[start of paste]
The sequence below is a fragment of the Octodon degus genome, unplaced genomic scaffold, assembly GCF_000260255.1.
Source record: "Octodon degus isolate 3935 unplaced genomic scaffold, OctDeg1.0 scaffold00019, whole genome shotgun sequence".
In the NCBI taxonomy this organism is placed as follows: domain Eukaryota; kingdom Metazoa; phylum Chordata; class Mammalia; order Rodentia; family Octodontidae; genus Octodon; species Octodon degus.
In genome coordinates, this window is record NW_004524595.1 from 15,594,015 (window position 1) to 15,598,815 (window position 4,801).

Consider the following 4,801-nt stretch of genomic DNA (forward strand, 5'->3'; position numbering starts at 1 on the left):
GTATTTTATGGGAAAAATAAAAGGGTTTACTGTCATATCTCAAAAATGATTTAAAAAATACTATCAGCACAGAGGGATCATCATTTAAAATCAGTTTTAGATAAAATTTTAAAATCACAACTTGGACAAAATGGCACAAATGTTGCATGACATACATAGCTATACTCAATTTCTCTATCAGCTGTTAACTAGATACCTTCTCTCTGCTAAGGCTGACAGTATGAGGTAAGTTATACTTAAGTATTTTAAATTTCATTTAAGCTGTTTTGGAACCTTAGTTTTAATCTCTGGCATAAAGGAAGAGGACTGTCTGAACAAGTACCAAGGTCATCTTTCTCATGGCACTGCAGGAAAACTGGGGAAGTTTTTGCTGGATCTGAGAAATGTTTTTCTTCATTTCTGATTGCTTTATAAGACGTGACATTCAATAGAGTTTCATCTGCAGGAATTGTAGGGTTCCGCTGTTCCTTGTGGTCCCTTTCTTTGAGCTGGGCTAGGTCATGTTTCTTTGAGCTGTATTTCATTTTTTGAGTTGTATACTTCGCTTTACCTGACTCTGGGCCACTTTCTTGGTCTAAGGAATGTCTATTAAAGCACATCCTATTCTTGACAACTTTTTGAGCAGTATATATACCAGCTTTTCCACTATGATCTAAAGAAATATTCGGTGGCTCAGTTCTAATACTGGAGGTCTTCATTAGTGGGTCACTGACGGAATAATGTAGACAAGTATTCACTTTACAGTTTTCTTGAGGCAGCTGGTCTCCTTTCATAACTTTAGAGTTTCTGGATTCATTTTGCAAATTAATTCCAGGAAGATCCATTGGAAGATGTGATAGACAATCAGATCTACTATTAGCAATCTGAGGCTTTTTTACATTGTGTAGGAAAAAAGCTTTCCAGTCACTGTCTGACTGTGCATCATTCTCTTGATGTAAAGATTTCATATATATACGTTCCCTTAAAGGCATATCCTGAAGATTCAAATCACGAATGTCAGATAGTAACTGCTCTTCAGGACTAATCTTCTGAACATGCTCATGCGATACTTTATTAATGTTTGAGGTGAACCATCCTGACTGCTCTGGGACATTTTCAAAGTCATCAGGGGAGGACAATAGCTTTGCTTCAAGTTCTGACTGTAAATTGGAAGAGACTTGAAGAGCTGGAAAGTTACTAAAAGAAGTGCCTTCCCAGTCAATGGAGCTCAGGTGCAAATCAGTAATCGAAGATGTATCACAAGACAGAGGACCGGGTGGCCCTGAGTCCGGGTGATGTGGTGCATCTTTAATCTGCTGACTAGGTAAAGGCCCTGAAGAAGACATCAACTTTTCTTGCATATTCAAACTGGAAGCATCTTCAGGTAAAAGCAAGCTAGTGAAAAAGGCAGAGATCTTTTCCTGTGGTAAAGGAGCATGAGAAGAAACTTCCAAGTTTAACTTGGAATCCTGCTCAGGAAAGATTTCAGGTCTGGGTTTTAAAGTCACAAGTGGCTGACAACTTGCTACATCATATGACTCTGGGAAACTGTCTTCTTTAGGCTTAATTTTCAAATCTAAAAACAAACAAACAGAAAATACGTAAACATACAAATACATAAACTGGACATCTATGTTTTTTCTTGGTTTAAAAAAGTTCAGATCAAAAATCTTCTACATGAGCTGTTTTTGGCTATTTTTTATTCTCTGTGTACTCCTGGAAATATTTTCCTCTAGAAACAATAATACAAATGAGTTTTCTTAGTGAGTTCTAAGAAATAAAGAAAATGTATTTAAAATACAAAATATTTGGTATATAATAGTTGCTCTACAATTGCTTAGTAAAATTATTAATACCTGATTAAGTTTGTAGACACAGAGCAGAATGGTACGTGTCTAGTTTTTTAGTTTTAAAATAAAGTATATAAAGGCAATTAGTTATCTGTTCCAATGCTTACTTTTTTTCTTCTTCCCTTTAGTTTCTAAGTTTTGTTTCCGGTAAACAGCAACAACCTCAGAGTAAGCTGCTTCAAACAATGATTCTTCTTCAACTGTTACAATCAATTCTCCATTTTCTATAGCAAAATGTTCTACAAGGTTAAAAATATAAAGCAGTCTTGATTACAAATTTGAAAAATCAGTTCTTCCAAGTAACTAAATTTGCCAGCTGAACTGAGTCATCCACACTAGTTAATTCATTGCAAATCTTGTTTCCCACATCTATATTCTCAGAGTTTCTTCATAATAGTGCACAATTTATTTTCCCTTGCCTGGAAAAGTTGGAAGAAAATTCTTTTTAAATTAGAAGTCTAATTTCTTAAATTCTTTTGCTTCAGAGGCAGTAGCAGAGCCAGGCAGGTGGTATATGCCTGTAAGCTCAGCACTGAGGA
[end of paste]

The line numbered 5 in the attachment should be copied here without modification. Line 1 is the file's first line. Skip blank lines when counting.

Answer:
Consider the following 4,801-nt stretch of genomic DNA (forward strand, 5'->3'; position numbering starts at 1 on the left):